Pioneering spirit keeps American dream alive amid the reality of minority status
Published 12/06/2011 | 05:00
Soon after they arrived at their base in Surrey, Eddie O'Sullivan had a decision to make. The (English) RFU, as host union for the Churchill Cup, were picking up the tab for their lodgings.
In this case it was the Guildford Holiday Inn, an ordinary hotel charging extraordinary prices. The package didn't extend to wi-fi however. And to get on line you had to pay through the nose. So, did he sanction the outlay of $1,500 that wasn't in the budget, or did he tell his financially challenged squad to pay for it themselves if they wanted to stay in touch with home? He thrashed it out with the team manager and they decided they would have to be creative.
"We'll have to find the money from somewhere," he said. "Some unions would spend that on a dinner without thinking. Well, they'd spend it on the starters more like."
The Eagles don't do starters. In fact, they don't do anything without thinking if it can be done cheaper, or not at all. They are an anachronism in the modern game: a playing group which is a mixed bag of amateurs and pros, supported in this instance by a decent-sized coaching roster of eight -- except that only two of them are full-time with the squad.
Meanwhile, the medical team, which includes two physios and a masseuse working on a daily rate of payment, is led by orthopaedic surgeon Dr Pat McNair who is taking time at his own expense to be here. As he has been doing for the last 10 years. McNair had to get back to his Denver practice last Friday, whereupon he was replaced by another top-of-the-range medic also working for nothing.
The system wouldn't function without a whole lot of goodwill. When you spend a couple of days around them you see what keeps them strong. Loving rugby is not enough reason to keep going when it's mostly unrequited. You need real depth to your resilience. There has to be something special in your make-up to keep you sane when the more you put in the less you get out. And on Planet America, where the podium only has room for one, you need a pioneering spirit to stay in rugby. Maybe that's it.
Mike Tolkin is a good man to illustrate the point. Defence coach with Eddie's Eagles, he has invested more time in the American game than most. He was born and raised in New York and has the infectious enthusiasm that sets Yanks apart.
"I'm definitely a glass-half-full guy," he says. "I think I have to be with this much time in it. I see a lot of these young athletes in school and I'm waiting for the next generation because they're the first to be exposed to rugby on the internet, they've seen it on tv non-stop. Like, when I was growing up and playing all I saw was the Barbarians-All Blacks game of 1973 and a few other tapes over and over again. Not a bad game, right!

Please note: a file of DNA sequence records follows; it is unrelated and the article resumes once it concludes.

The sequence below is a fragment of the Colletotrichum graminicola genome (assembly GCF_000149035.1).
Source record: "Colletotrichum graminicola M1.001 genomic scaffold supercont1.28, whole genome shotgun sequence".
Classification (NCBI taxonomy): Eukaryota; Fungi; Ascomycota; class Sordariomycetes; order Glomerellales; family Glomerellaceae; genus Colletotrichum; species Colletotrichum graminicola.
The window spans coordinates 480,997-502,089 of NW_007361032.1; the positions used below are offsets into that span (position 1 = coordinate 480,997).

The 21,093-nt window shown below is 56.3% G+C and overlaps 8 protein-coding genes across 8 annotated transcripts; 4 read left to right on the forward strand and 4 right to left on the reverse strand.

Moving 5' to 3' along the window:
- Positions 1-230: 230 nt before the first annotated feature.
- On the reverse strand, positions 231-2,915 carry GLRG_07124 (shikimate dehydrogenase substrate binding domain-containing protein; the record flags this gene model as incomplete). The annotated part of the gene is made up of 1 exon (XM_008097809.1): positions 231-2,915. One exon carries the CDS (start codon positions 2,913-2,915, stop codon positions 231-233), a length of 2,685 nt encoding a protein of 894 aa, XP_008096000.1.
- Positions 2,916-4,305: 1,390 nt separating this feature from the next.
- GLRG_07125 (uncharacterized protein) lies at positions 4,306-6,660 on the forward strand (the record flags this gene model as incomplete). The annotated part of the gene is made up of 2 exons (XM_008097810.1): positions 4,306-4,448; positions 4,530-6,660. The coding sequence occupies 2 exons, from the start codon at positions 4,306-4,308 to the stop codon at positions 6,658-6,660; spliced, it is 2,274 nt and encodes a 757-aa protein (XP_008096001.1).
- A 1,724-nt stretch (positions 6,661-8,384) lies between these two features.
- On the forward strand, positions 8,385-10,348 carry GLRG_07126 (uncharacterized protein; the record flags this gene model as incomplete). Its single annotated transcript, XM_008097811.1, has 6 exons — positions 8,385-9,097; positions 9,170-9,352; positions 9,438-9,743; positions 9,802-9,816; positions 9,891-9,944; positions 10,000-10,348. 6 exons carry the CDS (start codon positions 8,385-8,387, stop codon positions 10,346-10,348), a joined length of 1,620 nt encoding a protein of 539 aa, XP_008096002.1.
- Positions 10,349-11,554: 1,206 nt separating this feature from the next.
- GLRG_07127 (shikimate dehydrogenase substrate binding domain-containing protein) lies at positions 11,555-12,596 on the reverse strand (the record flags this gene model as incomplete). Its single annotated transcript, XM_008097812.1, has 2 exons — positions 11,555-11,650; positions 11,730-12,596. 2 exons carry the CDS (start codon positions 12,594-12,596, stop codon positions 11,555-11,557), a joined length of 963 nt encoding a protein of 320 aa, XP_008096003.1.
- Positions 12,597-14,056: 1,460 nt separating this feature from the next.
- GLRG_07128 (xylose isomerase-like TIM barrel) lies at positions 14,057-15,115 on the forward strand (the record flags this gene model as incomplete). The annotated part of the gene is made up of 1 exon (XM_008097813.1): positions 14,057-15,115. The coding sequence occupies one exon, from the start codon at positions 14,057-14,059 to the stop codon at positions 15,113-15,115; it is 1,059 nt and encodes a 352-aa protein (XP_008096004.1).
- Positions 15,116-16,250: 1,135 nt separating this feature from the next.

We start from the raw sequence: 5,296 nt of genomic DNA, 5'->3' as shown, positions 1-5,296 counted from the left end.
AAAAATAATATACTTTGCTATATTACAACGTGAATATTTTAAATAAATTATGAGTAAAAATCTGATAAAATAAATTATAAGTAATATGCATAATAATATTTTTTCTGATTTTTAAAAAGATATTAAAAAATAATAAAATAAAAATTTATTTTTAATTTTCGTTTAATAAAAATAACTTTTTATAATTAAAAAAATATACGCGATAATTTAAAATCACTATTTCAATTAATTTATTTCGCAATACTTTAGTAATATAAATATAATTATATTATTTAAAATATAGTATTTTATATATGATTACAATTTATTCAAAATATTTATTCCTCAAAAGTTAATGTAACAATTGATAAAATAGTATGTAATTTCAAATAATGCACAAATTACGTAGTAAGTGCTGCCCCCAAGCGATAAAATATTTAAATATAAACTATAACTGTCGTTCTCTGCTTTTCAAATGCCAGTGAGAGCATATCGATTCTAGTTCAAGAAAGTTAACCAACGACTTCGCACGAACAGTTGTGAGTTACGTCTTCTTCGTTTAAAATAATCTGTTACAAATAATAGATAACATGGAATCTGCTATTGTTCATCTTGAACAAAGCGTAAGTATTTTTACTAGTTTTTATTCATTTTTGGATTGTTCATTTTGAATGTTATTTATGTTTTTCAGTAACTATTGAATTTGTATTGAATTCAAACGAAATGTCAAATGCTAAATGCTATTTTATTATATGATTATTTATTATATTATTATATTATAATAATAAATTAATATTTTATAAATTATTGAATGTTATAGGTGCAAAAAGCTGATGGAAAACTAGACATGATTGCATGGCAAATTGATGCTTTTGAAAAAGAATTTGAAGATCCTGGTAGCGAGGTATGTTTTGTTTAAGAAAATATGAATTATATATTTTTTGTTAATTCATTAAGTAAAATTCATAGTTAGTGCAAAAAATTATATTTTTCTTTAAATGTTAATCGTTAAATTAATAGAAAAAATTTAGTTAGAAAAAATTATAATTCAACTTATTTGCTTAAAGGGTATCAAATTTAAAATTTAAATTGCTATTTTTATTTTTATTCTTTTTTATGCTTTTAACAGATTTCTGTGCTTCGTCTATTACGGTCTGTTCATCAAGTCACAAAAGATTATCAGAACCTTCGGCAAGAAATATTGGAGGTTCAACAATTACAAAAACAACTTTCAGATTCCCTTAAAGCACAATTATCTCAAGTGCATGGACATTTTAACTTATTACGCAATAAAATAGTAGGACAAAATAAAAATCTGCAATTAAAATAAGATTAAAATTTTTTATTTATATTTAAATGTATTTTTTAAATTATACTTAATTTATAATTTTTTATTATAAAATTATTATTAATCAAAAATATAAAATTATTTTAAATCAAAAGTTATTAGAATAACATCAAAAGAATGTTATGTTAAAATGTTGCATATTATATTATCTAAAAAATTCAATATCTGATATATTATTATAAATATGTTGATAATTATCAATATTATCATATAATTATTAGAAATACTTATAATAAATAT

"And we'd see a sprinkling of Five Nations but now these guys see a lot of Super Rugby on the internet and on cable and satellite and they're involved themselves in world championships at under 20 and under 18. They're exposed to a lot more rugby. They train like mainstream American athletes: they have the size; they have the ability. When coaching catches up and we get a lot more qualified skills coaches it will help. This could be a very good sequence for American rugby. I'm optimistic it will be."
Tolkin has been teaching English and coaching rugby in Xavier High School in Manhattan for 20 years. He grew up nearby, enthused about the game because an older brother of one of his buddies played it. And Xavier, a Jesuit school with a roll of 1,000 boys smack in the heart of the city, happened to have a rugby programme.
That's the way it is in the States. If whoever runs the athletics department has the drive and vision and can sort the funds then it happens. In the 1960s, another school, St Francis Prep -- which was a football powerhouse -- was already some way down the rugby track, and when in the '70s they ran a successful tour to the UK and Ireland, it sparked a flame across town in Xavier.
Now Xavier are one of the top rugby-playing schools in the country, and in St Francis Prep the only oval balls are for gridiron. That's also how it is in the States: because suitable opposition is hard to find and the infrastructure for the game is weak, a school's love affair with the game can be transient.
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Tuesday 9.15am. Squad meeting. It starts bang on time in a cramped room and a strained atmosphere for there is still carryover from the 80-point shellacking by the Saxons the previous Saturday.
O'Sullivan and Mike Tolkin make most of the running. As you would expect, it's very technical and the meeting lasts a little longer than planned because there is an issue with the training field. Nobody bats an eyelid at this. To cut a long story short, the first place they were given was crap; the second was good and was sourced by their liaison man; and the third -- next door in the University of Surrey where Harlequins train -- has issues about reseeding or pitch markings or something like that. Meeting over, everyone troops out and walks across the car park to a nice, if completely unmarked, surface, where a bloke is busy running around putting in flagpoles to make a pitch of it. No one complains. It's fine.
Tuesday 10.15am. Team Run. Occasionally the least instructive window on a team is to watch them train. If the session goes well you go away with a very positive vibe and high expectations. This one goes well. Again it is punctual and lasts as long as the schedule says it will last. From the warm-up drills to the unit skills to the team run itself, it is noisy and energetic and there are very few balls put down. A pro team at work.